mv $*.Trashcan
$* = anything
$O = filename
$? = argument status
$# = all arguments in sequence (number)
$1
$2
--------------------------------------------------


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WEBSITE

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TYPED: 02/16/2015
ORIGINAL: 10/17/2008

vi game130.html
<"html">
<"head">game130
<"body">
Here's a list of all the commands
you need to know for the test
<"br"/>
<"ol">
<"li"> ls, ls -a, ls -l, ls -c
<"li"> cd, cd path, cd., cd../../../../
<"li"> cat filename (files)
<"li"> pwd
<"li"> grep (pattern), grep -i, grep -v
<"li"> wc, wc -l, wc -c, wc -w
<"li"> man, man man
<"li"> chmod (permissions filename or name)
<"li"> who (who's online)
<"li"> mv
<"li"> finger
<"li"> sort, sort -r, sort -n
<"li"> touch
<"li"> cut, cut -d, cut -f
<"li"> format of the password file
<"br"/>
user:password:user id number:
group id: finger information:
home directory: startupshell
<"li"> mkdir
<"li"> rm, rm -r, rm -f
<"li"> echo, echo -c, echo -e
<"li"> cp
<"li"> test
<"li"> more
<"li"> head, tail
<"li"> how to edit with vi
<"li"> shell scripts
<"li"> variables $?, $*, $#, $1, $2
<"li"> if tests
<"li">



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TRASHBIN CMDs

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TYPED: 02/16/2015
ORIGINAL: 10/20/2008

In this version, myrm is able to move
directories into my trashbin only
if the -r flag is included in my argument

-----------------------------------------------------------

#!/bin/sh
if test !-d $HOME/.Trashbin
then
mkdir $HOME/.Trashbin
fi
if test $# -eq 0
then
echo moron
fi
if test $1 = -r
then
if test -d $2
then
mv $2 $HOME/.Trashbin
else
echo moron
fi
fi
:wq
-----------------------------------------------------------


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EXPRESSIONS

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TYPED: 02/16/2015
ORIGINAL: 11/07/2008

-------------------------------------------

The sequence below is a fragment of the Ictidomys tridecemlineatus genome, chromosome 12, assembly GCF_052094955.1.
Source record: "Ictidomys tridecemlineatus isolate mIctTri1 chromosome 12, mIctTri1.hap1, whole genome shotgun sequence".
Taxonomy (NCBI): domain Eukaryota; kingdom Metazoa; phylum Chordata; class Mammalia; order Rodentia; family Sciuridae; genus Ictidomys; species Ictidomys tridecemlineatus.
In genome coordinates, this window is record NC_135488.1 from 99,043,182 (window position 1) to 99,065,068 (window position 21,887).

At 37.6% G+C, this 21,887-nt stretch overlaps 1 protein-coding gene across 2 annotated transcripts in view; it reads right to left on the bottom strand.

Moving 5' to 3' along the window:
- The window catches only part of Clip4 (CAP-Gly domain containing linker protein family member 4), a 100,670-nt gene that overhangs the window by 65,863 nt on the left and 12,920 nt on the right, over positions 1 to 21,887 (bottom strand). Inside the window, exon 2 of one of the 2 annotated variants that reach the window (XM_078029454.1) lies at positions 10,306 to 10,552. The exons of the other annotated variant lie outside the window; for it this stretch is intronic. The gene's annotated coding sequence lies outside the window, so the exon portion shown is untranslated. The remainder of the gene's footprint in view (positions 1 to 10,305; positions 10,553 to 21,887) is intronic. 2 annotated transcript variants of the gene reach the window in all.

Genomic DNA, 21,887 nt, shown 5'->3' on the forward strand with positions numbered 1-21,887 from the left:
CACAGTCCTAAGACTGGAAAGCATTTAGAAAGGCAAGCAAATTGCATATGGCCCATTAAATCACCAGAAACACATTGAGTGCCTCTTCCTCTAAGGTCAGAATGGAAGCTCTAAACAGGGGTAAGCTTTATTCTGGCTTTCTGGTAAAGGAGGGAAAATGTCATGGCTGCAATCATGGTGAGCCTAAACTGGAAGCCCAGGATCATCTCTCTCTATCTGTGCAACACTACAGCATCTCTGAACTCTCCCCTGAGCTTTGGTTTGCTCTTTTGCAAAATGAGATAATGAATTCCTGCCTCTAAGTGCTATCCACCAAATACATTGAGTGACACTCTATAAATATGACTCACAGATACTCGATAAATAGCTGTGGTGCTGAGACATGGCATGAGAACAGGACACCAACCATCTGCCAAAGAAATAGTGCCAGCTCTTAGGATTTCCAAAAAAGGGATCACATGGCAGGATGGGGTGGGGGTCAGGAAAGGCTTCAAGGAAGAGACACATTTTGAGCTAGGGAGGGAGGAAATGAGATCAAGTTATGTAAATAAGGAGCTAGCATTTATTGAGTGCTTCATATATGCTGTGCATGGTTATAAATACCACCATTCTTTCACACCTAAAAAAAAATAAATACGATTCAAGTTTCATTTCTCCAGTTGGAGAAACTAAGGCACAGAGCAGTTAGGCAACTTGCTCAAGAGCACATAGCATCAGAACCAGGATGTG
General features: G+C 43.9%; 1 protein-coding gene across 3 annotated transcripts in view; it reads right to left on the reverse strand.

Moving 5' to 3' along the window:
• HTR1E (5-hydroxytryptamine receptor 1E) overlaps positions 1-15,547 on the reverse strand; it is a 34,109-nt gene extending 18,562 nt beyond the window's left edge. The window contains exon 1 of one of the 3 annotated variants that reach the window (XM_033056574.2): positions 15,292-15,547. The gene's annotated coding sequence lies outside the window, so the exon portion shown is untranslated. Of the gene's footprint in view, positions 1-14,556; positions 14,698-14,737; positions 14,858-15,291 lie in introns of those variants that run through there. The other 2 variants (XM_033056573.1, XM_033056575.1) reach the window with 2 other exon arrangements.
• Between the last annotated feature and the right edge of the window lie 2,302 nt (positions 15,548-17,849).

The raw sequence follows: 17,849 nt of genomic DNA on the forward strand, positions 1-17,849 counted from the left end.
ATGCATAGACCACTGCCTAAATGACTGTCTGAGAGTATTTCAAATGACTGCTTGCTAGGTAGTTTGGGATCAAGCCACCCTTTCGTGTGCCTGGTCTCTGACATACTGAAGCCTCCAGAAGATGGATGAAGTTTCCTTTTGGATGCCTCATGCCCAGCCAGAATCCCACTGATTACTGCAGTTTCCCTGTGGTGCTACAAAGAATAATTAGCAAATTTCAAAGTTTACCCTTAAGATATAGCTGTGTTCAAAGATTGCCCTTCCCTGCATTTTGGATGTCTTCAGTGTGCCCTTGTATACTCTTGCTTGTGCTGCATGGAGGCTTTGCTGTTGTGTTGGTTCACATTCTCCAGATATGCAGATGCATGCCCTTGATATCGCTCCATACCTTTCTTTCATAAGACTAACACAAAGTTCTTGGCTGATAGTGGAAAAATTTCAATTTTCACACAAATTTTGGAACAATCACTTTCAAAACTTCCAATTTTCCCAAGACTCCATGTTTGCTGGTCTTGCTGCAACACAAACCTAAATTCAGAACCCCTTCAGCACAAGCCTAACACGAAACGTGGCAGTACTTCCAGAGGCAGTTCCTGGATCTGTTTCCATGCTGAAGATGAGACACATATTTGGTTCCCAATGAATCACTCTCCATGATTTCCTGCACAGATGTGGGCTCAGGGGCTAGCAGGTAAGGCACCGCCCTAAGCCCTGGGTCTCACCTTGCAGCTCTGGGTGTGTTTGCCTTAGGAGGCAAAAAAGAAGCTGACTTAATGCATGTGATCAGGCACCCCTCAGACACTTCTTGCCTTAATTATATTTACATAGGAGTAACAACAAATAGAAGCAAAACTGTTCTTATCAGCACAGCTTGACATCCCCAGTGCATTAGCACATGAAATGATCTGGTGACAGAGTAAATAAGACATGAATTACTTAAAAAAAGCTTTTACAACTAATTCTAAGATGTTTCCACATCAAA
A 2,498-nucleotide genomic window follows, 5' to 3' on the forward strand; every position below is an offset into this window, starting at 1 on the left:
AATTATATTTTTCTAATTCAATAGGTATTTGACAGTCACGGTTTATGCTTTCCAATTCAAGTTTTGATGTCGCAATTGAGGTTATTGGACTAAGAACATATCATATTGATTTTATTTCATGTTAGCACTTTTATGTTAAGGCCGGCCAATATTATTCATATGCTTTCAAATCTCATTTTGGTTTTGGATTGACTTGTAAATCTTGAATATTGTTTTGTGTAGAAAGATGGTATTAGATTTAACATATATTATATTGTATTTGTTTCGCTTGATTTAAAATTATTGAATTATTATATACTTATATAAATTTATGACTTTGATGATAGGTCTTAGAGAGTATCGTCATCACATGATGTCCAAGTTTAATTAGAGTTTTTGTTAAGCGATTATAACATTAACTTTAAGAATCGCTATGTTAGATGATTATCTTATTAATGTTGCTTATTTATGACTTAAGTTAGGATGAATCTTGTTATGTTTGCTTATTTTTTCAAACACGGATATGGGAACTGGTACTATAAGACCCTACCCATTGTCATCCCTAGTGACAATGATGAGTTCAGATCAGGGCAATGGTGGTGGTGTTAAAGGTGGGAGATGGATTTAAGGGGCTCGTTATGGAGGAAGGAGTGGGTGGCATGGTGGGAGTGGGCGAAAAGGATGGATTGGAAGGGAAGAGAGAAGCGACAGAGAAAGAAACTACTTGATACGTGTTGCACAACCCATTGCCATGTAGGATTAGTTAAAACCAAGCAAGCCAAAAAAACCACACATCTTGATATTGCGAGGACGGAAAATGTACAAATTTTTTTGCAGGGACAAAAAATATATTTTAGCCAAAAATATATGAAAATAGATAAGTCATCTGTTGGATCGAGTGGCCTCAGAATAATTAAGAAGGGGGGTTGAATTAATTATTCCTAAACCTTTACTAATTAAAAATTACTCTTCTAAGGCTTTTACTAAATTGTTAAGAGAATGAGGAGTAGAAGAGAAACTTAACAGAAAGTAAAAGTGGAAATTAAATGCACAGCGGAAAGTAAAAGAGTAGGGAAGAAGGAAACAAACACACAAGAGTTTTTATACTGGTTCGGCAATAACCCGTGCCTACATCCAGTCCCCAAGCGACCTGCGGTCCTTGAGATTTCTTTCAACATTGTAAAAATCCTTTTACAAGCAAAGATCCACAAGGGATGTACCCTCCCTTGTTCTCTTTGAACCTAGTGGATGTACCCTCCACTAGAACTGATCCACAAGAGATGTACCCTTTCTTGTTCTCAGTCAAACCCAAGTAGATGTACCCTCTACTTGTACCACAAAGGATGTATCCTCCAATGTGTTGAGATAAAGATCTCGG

expr 5 + 7
-------------------------------------------
expr 7 "*" 5
-------------------------------------------
expr 35 / 7
-------------------------------------------

-------------------------------------------

#!/bin/sh
VAL=0
while [$VAL -ne 10]
do
VAL'expr $VAL + 1'
echo $VAL
sleep1
done
:wq
------------------------------------------


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PROCESSES

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TYPED: 02/16/2015
ORIGINAL: 11/14/2008
---------------------------------
ps (process selection)
---------------------------------

---------------------------------
ps -ef
---------------------------------

---------------------------------
ps -ef | more
---------------------------------

---------------------------------
ps -e | grep fielder
---------------------------------

---------------------------------
kill (kill process)
---------------------------------

---------------------------------
kill -l (list kill process)
---------------------------------


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REFORMATTER

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TYPED: 02/16/2015
ORIGINAL: 11/21/2008

Scott Fielder's Reformatter

#!/bin/sh
VAL=0
echo -n WARNING - Reformatting your hard drive
while [SVAL -ne 10]
do
VAL = 'epr SVAL + 1'
echo -n
sleep1
done
logout

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UNIX UMASK DEFINITION (COPY & PASTE)

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Date: 12/31/2008
Author: D.O.B

Unix UMask


umask: (abbreviated from user mask) is a command and a function in POSIX environments which sets the default permission modes for newly created files and directories of the current process. After files and directories are created, the chmod command can be used to change the permissions to allow or disallow access as before. The umask is set when you login to a Unix machine. It is, however, possible to change your umask and put the umask in your login files so that your default permissions are always set for files when you create them. Just like chmod, a umask works on a number. However, instead of the numbers being added like chmod, with a umask the numbers are subtracted from 7.
So from chmod -
Read - 4
Write - 2
Execute - 1
If a user wants all directories to be created with rwxr-xr-x, that is
Owner == Read, Write, Execute == 7 - 4 - 2 - 1 == 0
Group == Read, Execute == 7 - 4 - 1 == 2
Others == Read, Execute == 7 - 4 - 1 == 2
Then the umask would be 022
There is one important difference with the umask and files and directories - the execute part will be set on directories, but they have to be manually changed on files after the file has been created. The read and write parts remain the same. You can change your default umask using the command 'umask'. For example, the command: umask 022 Will change your umask to the permissions stated above. To make your new umask be the default for your next login, you will have to edit your .login file and place the umask command down the bottom of that file. The next time you login to your Unix system, your default umask will be set to that which you have specified in your .login file.
Modern Unix systems allow umasks to be specified in two ways:
A default permission, also called a Symbolic Umask. E.g. u=rwx,g=rwx,o=
An octal number that controls which permissions will be masked (not set) for any newly created file, e.g. 007.
In both cases bear in mind that most Unix systems do not allow new files to be created with execute permission turned on, regardless of the umask.